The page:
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Get More Shoppers to the Checkout with These Tips

Get More Shoppers to the Checkout with These Tips

There are several times a customer should figuratively raise their hand and say, I’m in or Tell me more.  When you understand the conversion points in your store, you are looking for each of those raised hands which lets you know they are proceeding along the way to buying the item.

 

Source: Bob Phibbs, the Retail Doctor

Foot traffic is an important goal in buiness success. But more important than getting customers to the store, is getting customers through the store to the checkout.

Below are some tips to help you turn browsing shoppers into paying customers that come back over and over again.

Train Your Employees

When training employees in their work responsibilities, be sure to include the importance of the way they engage with customers.

Consider, for example, the difference between the questions, “Can I help you with anything?” and “What can I help you find today?”

The first question, “Can I help you with anything?”, makes it easy for shoppers to say, “no” and be left alone to continue browsing. The customer may even feel pressured to say, “no” because the question’s wording suggests that they would be inconveniencing the employee if they were to need help.

Consider now, how the second question may play out. A smiling, approachable, yet not-overbearing employee asks, “What can I help you find today?” While the shopper could still say, “nothing” and move on, there is a higher likelihood that the shopper will answer with a product they are looking to find, or a need they would like to fill.

Before you start to present the merchandise, you want the customer to convert from just asking about a product to telling you what they are trying to accomplish. Having one open-ended question can help with this.

 

Source

Get the Customers Involved and Engaged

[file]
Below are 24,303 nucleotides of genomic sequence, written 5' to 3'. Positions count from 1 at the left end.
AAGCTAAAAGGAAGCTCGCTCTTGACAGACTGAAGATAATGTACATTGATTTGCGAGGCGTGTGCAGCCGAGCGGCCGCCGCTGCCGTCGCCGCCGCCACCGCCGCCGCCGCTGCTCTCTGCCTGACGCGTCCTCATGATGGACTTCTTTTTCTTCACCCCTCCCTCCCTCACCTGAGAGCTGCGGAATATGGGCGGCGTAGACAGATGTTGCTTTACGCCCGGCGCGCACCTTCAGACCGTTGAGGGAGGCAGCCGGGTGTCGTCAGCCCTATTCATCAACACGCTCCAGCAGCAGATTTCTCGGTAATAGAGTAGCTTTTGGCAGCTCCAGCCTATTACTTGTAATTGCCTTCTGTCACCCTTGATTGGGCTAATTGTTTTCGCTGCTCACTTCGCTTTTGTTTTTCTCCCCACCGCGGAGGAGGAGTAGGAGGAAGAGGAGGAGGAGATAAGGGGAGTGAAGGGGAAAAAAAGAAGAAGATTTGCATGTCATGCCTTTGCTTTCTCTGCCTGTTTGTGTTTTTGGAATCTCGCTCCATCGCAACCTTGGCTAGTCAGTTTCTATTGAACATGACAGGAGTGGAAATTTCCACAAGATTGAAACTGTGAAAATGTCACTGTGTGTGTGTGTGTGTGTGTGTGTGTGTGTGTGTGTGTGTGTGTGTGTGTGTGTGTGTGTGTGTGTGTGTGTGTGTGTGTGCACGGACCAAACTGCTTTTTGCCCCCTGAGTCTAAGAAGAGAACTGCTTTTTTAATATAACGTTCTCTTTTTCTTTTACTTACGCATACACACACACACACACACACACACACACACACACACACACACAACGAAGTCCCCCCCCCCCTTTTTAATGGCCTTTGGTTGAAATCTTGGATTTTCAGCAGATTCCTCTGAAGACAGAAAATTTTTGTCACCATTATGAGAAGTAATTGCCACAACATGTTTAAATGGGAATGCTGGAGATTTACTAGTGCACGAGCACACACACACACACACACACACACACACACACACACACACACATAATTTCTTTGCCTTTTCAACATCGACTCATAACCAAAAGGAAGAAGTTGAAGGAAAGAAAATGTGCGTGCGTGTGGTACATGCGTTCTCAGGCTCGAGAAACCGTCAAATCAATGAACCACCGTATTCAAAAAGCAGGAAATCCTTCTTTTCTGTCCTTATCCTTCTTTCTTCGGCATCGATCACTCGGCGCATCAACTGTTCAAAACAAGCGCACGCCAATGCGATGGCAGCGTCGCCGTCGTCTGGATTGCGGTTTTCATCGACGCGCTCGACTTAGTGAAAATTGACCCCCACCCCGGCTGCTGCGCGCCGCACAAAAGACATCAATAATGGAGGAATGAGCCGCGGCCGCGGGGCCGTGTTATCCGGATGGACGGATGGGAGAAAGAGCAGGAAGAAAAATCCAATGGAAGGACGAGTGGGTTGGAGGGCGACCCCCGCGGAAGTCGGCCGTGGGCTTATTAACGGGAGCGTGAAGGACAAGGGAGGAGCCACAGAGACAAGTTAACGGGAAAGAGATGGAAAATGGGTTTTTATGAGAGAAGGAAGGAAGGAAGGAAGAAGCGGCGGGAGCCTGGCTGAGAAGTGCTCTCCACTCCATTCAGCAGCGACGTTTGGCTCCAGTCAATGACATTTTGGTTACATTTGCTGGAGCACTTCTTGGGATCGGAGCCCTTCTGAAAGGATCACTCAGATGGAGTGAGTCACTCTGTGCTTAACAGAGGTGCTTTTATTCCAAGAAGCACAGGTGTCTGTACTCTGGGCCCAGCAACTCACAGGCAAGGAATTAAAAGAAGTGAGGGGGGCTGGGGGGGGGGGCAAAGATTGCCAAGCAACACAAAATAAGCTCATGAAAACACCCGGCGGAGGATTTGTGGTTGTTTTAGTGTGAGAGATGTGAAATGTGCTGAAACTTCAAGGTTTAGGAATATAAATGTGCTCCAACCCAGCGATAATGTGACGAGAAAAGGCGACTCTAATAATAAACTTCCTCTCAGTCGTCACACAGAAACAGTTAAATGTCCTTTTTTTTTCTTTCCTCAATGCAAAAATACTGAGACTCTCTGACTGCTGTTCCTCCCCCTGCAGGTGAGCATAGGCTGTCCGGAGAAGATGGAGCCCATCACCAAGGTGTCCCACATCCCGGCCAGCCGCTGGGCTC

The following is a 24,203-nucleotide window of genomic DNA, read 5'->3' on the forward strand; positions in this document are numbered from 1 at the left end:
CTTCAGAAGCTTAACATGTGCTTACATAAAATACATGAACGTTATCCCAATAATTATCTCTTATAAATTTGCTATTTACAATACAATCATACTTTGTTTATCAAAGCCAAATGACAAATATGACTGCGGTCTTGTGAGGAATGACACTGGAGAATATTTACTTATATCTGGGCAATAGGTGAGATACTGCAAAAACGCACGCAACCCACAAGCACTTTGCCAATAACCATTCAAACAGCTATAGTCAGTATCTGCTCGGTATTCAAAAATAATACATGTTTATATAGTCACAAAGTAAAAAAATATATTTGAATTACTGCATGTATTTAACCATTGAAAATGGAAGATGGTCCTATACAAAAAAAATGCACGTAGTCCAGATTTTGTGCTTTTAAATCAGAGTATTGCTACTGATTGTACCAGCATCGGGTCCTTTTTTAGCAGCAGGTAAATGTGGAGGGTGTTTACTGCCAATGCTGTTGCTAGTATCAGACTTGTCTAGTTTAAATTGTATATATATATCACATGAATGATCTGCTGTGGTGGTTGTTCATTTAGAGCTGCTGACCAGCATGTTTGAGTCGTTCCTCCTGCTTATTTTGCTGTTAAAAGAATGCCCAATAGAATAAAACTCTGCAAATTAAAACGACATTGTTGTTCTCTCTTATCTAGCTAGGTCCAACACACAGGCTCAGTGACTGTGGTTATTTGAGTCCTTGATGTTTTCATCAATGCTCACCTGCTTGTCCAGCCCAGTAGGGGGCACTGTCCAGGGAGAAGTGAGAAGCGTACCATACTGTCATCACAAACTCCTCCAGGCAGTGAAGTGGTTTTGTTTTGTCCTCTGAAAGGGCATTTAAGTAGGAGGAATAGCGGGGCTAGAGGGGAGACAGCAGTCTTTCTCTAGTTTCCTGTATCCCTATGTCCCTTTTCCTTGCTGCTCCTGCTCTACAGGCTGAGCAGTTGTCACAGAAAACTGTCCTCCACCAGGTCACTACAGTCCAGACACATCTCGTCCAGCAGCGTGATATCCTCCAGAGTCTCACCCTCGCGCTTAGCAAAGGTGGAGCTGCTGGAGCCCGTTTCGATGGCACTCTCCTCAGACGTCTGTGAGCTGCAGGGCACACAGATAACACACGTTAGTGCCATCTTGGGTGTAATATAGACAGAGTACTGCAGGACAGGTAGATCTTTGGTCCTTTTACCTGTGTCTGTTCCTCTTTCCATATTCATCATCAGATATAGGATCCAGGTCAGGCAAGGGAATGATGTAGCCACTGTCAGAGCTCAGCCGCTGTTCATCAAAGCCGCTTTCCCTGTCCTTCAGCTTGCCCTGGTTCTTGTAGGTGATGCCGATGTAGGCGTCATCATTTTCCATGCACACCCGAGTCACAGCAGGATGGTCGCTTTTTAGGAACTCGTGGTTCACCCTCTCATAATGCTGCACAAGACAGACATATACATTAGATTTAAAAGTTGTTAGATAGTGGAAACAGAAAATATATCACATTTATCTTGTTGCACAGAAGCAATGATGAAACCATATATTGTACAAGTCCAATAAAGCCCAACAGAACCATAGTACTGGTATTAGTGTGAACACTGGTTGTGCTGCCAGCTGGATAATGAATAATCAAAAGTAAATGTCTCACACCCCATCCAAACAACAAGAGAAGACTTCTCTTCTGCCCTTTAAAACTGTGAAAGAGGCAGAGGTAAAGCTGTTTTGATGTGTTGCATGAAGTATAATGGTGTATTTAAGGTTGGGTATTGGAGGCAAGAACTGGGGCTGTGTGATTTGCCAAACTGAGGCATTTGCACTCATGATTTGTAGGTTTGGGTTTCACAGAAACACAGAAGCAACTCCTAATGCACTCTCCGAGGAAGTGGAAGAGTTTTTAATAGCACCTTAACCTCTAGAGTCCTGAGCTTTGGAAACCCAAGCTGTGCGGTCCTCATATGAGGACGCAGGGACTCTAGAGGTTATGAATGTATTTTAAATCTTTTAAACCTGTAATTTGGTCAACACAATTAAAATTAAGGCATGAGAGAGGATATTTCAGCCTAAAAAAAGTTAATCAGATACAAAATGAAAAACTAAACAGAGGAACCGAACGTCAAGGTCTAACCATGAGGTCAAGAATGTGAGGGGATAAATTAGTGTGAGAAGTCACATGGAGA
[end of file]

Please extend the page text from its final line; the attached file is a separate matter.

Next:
When customers feel that they are being treated with great customer service, they will keep coming back for more. If they feel that the employee is sincerely trying to help them fill a need, rather than just make the sale, they will be more likely to open up and ask questions.

“Your goal is to present as much relevant information that the shopper converts from considering an item to seeing in their home. Listen for questions about how to take care of something, replacement parts or dimensions.”

Source

Once an employee understands the customer’s shopping goals, that employee can get the customer engaged in learning about that product.

“When the salesperson is showing the features and benefits of an item, the conversion goal is have them hold it, feel it or climb into it.”

 

Source

Create Repeat Customers

When customers have this type of engaging shopping experience, they will be more likely to make a purchase and return again. Shoppers love the individualized customer experience that small businesses provide. Be sure to give that experience, and you will create loyal customers, and increase your sales in the process. (Read about small business advantages here.)

 

About The Author

Holly Wade

Holly Wade is a lover of words and marketing. She can’t read great writing without smiling, and she can’t watch a commercial without analyzing its success as marketing content. She gets a little carried away every time she goes to the library, and she always sides with using the Oxford comma. She loves writing articles that help small retail businesses find success. She's been with Rain since 2010 after graduating from Brigham Young University.

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